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As we rejoin the action, the Yamato Argo has just visited unholy destruction on a Gamelon carrier that foolishly ventured within range of the main guns.  I’ve always wondered what those guns actually fire – looks like a plasma beam, recoils like an artillery shell, sounds like short-wave radio bouncing off the ionosphere on a cloudy Friday evening.

In any case, the score is now Star Force: 1.  Gamelons: 0.

For his part, Leader Desslock (the Gamelon’s supreme commander, for the uninitiated) is not, shall we say, overly concerned.  A “foolish gesture”, he sneers, his slender fingers tracing delicate patterns in the hot, radioactive Gamelonian air.  Even better, his generals on Pluto have a plan:  use the Yamato Argo Star Force as a test target for their new super-weapon.

The weapon in question?  None other than… wait for it…

The Ultra Menace Missile.


This is what happens when the Gamelons build a forward base in your solar system.

Not making that up.  Also, don’t speak Japanese, so cannot assess the quality of the translation for you.  Still, you have to wonder.  Was there a first generation weapon called the Menace Missile?  Followed by the Extreme Menace Missile?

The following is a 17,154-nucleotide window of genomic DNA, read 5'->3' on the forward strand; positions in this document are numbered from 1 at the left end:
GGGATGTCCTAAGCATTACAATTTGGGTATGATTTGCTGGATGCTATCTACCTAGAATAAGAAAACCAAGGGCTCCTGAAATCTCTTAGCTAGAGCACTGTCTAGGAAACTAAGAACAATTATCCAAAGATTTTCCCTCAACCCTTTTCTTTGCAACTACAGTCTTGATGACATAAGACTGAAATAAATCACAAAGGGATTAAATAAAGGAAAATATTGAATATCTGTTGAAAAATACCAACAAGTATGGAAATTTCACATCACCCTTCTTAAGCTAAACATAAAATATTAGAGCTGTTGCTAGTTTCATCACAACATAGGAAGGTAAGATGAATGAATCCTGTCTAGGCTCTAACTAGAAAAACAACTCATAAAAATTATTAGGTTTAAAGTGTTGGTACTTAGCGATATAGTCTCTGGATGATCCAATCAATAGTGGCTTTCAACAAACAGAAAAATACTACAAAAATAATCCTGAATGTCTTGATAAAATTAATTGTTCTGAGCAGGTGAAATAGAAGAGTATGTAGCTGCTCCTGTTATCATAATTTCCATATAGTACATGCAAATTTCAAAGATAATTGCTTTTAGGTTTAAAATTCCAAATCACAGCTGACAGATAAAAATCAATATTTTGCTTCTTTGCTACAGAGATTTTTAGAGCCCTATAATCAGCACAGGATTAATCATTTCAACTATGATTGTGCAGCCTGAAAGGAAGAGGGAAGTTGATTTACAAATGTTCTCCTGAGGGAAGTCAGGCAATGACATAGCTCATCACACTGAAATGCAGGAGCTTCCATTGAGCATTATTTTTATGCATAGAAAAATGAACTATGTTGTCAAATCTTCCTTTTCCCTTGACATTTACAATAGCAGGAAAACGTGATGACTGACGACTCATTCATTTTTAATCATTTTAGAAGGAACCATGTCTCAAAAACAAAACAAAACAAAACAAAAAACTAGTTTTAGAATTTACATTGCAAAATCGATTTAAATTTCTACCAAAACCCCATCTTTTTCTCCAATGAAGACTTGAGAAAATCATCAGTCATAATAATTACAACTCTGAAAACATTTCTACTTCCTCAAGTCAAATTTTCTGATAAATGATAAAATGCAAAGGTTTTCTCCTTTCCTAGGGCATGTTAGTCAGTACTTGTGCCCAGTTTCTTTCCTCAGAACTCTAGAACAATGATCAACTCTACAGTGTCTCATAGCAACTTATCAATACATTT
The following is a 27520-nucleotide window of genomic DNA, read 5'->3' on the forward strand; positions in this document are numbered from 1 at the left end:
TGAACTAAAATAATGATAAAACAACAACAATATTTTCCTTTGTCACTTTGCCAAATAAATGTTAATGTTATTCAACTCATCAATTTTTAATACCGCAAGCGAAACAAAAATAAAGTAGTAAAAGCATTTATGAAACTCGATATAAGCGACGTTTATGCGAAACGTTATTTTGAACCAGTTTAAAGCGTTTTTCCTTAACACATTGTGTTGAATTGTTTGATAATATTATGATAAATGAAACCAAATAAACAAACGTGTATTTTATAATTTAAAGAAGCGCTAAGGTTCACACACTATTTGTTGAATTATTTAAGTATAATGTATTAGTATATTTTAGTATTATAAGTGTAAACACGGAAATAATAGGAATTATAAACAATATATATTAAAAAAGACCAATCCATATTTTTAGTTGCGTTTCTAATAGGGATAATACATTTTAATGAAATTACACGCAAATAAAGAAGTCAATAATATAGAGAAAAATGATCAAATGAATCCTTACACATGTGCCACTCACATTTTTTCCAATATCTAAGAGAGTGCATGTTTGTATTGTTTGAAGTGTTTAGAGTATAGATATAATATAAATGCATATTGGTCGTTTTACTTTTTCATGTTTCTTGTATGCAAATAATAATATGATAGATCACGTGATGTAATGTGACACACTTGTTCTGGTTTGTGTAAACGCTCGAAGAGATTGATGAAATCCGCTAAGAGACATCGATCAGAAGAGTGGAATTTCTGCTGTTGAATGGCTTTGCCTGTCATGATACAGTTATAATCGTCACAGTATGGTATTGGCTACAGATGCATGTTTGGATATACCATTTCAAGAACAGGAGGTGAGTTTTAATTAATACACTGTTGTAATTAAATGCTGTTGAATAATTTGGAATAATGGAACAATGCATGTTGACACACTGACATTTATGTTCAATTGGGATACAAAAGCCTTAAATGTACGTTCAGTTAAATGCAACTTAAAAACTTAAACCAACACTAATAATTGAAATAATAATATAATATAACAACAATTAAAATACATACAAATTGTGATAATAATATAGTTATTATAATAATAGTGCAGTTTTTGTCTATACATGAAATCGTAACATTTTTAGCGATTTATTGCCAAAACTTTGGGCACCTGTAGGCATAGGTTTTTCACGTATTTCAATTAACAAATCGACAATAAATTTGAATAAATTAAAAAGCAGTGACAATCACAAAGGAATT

Whatever the case, the Ultra-Menace Missile (UMM) is nothing to sneeze at.  Don’t believe me?  Let’s break it down with some basic math:

Fact #1:   It is between 2.7 and 4.7 billion miles between Pluto and Earth, depending on where the planet and planetoid in question are in their respective orbits at any given time.  We’ll split the difference and call it 3.5 billion miles.

Fact #2:  We know it takes less than one day for the UMM to travel from the Gamelon base on Pluto to Earth (we know this because every episode ends with an update of the doom counter, the number of days until Earth is uninhabitable.  All the action described herein happens with the clock stuck at 364 days).  Here again, we shall split the difference and assume the UMM is in transit for 12 hours.

Fact #3:  The speed of light is 186,000 miles per second.


Math Problem #1:  3.5 Billion Miles / 12 hours = 81,000 miles per second = 44% of the speed of light.  That’s the average speed, which doesn’t even take into account the acceleration profile.

Fact #4:  Though we don’t know exactly how big the UMM is, we do know that its large size is one of its distinguishing characteristics.  Is it the size of a bus?  A Saturn V rocket?  An aircraft carrier?

Well it doesn’t really matter, does it?  It also doesn’t matter what sort of explosive power that thing is packing – it could be none at all.  Because the real “ultra” in “ultra menace” is the fact that it travels at relativistic velocities!  Never mind the planet bombs the Gamelons have been raining down; the UMM hitting Earth is going to make the asteroid that did in the dinosaurs look like a bottle rocket bouncing off the side of the Golden Gate Bridge.